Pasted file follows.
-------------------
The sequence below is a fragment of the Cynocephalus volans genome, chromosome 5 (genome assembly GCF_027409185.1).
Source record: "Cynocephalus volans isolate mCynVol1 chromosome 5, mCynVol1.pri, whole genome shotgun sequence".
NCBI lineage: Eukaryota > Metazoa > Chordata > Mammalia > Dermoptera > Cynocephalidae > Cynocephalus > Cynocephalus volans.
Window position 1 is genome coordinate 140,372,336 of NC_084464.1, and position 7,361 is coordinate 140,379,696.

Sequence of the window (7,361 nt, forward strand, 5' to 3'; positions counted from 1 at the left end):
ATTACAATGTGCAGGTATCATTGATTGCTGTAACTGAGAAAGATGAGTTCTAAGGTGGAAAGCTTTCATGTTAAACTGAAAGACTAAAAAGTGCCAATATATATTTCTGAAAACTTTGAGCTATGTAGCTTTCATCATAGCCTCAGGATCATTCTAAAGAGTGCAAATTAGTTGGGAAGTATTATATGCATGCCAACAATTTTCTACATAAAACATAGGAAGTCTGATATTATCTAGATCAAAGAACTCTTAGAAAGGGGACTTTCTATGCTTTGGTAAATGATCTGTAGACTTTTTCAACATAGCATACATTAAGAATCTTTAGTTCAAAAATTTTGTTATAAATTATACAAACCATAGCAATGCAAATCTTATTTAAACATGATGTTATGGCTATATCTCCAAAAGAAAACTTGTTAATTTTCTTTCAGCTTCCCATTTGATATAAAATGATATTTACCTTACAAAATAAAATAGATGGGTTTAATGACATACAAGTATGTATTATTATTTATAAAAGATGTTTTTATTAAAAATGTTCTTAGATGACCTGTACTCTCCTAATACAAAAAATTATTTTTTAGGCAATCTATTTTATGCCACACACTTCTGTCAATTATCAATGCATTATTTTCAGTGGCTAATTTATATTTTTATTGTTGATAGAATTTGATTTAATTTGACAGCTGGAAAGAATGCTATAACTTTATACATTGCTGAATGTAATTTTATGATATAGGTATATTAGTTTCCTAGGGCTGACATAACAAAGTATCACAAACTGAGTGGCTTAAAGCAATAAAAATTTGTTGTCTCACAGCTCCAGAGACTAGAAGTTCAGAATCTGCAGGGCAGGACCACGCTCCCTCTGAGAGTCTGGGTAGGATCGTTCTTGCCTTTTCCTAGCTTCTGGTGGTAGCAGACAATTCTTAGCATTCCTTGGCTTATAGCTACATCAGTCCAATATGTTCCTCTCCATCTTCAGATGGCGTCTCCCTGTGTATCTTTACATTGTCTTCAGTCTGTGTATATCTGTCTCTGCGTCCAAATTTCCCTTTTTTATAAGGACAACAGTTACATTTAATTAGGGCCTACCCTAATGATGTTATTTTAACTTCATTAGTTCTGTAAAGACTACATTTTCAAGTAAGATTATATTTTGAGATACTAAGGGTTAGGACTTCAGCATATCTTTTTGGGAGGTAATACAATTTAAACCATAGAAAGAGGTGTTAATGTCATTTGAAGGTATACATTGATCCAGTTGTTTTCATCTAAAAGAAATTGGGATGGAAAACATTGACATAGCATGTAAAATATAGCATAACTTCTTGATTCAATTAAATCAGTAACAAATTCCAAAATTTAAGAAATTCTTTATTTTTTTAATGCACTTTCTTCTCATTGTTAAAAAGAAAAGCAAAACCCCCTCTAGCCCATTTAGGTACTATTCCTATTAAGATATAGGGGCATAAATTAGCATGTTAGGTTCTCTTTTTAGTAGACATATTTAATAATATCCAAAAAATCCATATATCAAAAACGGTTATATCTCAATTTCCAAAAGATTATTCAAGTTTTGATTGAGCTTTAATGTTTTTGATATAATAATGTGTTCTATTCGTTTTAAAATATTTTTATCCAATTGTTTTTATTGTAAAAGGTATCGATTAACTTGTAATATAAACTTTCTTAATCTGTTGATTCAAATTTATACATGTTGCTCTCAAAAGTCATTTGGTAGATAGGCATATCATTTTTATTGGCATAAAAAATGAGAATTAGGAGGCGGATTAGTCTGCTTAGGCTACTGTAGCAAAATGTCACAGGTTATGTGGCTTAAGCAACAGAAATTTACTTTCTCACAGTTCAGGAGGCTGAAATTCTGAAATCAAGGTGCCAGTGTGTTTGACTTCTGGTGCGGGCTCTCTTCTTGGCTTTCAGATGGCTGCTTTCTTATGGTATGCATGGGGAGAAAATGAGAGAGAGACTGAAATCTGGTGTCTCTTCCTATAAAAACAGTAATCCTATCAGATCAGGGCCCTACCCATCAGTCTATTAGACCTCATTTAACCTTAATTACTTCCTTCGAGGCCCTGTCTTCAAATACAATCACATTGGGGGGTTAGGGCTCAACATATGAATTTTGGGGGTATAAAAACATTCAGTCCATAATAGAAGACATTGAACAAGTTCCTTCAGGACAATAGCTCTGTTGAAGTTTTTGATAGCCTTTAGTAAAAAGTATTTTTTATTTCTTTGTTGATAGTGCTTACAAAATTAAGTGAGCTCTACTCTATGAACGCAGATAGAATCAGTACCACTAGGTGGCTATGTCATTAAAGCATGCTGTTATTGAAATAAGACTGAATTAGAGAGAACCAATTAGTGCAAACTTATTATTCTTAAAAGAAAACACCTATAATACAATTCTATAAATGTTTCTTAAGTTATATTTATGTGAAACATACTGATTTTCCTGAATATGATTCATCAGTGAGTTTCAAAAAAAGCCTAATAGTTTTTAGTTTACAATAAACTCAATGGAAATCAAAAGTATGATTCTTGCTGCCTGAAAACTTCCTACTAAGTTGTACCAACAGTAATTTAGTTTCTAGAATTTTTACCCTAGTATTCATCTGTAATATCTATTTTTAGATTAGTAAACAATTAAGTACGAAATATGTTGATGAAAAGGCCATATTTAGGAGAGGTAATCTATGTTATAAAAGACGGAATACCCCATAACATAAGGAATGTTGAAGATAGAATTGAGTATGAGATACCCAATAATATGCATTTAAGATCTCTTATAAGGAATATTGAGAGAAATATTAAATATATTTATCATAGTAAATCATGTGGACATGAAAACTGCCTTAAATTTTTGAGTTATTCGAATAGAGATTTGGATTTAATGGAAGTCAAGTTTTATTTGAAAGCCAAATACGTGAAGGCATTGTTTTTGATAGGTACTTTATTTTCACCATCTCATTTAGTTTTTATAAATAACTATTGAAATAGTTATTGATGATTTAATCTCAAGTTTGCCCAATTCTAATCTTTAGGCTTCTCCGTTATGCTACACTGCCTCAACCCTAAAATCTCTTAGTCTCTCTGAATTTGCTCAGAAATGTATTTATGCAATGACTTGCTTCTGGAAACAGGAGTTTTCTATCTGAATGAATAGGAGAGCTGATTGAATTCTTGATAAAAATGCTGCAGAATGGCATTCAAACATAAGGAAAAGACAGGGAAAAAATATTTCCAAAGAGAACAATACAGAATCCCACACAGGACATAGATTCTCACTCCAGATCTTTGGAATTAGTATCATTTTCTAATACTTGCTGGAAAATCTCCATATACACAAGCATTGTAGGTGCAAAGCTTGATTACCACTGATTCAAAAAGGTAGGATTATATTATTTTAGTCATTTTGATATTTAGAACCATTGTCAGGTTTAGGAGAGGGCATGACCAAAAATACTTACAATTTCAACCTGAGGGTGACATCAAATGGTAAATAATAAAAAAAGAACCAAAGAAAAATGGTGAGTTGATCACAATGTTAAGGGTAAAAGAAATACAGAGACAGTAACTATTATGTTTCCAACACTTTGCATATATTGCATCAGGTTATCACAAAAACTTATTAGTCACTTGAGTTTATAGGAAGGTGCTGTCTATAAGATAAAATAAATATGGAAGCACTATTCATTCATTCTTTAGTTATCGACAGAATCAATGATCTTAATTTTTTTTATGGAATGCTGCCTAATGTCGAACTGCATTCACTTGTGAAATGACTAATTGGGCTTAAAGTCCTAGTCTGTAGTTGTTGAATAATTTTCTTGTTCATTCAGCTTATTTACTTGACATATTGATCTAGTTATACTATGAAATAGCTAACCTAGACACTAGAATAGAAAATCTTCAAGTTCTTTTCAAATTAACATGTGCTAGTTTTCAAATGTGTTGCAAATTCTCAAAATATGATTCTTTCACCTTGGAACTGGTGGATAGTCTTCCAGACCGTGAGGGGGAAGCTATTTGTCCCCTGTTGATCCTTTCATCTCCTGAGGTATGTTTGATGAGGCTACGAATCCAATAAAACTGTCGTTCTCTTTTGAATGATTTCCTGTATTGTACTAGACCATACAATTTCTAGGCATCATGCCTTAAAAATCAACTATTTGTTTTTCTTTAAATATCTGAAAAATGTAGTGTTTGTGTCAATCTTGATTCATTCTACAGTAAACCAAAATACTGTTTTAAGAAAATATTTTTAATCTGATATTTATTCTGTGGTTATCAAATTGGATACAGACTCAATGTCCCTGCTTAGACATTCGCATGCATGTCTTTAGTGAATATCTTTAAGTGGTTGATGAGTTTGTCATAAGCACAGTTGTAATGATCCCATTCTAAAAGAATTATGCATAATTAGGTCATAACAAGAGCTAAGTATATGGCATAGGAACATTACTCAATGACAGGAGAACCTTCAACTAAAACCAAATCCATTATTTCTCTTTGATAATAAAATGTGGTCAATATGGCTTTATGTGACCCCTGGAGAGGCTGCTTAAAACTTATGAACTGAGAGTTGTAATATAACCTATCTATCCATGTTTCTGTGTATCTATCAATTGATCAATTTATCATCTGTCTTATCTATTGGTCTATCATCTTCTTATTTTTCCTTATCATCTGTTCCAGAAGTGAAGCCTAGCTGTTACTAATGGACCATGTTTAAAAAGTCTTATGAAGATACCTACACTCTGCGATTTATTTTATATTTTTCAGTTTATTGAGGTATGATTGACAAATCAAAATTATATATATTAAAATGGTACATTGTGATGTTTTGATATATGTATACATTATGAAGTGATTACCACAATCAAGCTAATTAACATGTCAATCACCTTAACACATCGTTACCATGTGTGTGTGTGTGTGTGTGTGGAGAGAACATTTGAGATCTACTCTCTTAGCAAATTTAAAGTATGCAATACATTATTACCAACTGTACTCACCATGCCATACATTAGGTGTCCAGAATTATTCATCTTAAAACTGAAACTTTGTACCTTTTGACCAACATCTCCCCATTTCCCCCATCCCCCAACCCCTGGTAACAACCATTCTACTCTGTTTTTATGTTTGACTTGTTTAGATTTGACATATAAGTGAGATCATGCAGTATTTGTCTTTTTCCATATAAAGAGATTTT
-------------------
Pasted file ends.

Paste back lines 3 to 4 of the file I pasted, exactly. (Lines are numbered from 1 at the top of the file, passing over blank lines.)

NCBI lineage: Eukaryota > Metazoa > Chordata > Mammalia > Dermoptera > Cynocephalidae > Cynocephalus > Cynocephalus volans.
Window position 1 is genome coordinate 140,372,336 of NC_084464.1, and position 7,361 is coordinate 140,379,696.